Farmers Market Fix | NBC Los Angeles

Farmers Market Fix

Updated 5:15 PM PST, Wed, Dec 15, 2010

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California is now on the fast-track, to find ways of stopping cheating at the state’s 700 farmers markets.

A special government committee is now considering big changes to State laws that regulate farmers markets. The committee was formed to address widespread cheating at markets, that was first exposed by an NBCLA Undercover Investigation in September.

The committee held its second meeting on Wednesday in Torrance. And its members called for more frequent and better inspections of farmers markets.

NBCLA exposed that some farmers sell produce they claim is “locally grown,” even though its from foreign countries.

Other farmers have been caught labeling produce as “pesticide free” even though it was grown with pesticides.

The committee voted to have State Agriculture officials do inspections of farmers markets, in addition to the current visits done by county agriculture inspectors.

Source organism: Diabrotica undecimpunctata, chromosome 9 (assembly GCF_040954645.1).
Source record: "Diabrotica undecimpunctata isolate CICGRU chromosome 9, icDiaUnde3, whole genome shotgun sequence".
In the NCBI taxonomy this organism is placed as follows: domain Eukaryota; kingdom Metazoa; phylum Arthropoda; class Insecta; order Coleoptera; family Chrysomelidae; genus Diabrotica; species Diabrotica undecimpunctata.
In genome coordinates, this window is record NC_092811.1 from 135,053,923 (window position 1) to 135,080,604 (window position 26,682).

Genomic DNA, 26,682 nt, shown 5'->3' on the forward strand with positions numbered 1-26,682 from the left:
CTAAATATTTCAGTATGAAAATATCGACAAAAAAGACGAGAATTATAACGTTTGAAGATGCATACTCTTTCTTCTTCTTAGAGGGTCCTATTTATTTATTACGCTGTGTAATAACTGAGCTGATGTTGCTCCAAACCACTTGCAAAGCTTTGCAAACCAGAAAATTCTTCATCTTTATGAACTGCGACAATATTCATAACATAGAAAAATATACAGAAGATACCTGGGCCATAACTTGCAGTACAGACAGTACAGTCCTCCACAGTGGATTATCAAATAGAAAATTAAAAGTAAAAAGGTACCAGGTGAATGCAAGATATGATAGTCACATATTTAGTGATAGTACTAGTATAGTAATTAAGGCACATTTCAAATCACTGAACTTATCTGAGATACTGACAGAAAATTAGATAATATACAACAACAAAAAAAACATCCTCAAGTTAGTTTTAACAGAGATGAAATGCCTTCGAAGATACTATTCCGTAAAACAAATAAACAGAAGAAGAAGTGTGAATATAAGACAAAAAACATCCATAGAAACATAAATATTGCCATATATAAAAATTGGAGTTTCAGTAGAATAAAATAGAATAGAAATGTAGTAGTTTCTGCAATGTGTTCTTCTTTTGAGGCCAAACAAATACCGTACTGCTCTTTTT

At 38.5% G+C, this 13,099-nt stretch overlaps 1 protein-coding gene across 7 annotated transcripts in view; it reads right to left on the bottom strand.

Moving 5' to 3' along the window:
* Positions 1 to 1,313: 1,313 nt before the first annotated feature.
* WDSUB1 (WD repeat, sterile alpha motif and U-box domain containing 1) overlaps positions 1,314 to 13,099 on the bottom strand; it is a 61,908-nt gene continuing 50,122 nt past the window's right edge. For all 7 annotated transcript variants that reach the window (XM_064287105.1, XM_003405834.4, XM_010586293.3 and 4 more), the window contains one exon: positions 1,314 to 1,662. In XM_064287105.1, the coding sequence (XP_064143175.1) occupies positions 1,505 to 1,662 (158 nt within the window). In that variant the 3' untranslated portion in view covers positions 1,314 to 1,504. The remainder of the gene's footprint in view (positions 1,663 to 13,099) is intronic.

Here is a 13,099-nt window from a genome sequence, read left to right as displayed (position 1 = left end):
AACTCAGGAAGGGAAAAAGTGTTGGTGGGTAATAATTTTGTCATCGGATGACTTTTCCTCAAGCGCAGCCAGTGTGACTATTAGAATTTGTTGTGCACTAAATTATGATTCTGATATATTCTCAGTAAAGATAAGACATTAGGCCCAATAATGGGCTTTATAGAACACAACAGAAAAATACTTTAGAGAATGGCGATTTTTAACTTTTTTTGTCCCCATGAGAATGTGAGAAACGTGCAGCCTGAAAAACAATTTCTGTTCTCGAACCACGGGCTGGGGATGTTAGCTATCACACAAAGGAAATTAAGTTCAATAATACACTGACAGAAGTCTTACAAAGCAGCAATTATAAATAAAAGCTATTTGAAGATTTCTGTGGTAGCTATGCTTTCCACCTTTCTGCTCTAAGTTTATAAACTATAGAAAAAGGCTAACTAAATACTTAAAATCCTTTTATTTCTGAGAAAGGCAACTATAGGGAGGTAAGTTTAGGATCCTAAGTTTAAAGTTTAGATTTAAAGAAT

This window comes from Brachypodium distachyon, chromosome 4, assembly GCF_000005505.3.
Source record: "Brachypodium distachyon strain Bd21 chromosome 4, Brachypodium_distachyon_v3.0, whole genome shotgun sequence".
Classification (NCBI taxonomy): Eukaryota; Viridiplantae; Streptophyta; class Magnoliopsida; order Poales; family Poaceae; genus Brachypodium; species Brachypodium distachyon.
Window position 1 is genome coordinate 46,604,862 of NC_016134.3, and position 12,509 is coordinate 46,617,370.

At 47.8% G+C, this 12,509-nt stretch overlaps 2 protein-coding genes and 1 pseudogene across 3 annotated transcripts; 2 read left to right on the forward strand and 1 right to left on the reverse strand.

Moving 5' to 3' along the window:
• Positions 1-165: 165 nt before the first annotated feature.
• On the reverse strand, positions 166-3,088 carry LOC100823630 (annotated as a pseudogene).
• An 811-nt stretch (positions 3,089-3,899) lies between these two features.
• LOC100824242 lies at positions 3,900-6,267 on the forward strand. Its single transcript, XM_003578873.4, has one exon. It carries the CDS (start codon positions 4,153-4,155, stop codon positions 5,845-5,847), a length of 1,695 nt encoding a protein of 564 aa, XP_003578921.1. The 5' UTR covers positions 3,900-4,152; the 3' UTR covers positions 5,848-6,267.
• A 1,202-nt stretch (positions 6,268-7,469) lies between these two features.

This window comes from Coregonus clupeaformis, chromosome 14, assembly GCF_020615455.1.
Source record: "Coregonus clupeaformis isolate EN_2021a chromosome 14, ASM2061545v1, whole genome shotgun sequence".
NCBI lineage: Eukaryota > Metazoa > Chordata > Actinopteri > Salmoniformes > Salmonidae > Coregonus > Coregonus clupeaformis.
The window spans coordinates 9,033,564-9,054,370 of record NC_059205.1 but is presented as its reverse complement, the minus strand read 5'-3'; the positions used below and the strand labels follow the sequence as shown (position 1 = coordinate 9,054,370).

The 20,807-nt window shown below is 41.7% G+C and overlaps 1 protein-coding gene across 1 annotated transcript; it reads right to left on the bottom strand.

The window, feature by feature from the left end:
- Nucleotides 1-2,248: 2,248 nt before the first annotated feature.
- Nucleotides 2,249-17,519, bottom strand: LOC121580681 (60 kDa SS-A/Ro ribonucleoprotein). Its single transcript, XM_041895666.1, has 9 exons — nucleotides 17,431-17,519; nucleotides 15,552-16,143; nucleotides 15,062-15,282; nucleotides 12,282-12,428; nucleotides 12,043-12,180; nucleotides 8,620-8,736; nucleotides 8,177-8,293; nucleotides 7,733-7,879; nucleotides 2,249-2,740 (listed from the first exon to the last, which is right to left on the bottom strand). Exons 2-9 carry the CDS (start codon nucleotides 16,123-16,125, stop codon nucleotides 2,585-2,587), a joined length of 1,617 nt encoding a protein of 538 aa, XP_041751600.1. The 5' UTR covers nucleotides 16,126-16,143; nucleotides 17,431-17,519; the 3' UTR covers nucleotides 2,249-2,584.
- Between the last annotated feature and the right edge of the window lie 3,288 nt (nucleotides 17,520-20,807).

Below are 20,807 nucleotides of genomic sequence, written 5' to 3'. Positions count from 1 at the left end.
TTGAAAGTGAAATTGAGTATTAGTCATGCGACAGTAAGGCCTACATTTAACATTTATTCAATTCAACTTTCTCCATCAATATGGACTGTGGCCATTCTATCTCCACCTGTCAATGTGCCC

LA County Agriculture inspectors tell NBCLA they’re not given the time to adequately inspect markets and look for cheaters.

“The current process that’s in place needs to be revamped,” says Natalie Kroup-Greenberg, of the California Department of Food and Agriculture.

The special committee has also decided the state should require training and certification of the people who manage each farmers market, so they’re better equipped to spot farmers who might be misrepresenting their produce to consumers. Says John Silveira, a committee member and farmers market operator, “Certainly I would be an advocate of taking on more responsibility, just because its going to make the system more efficient.”

In January, the committee will meet again, and discuss more measures, like tougher penalties on farmers caught cheating consumers.

“This is the time to reassure our customers,” says committee member and farmer Miguel Loureiro.

The committee wants to have a final plan to overhaul the regulation of farmers markets, on the desk of the California Secretary of Agriculture, by the end of March.

Some of the changes it will likely propose, would then need to be approved by the State Legislature.

Farmers Market Fix | NBC Los Angeles.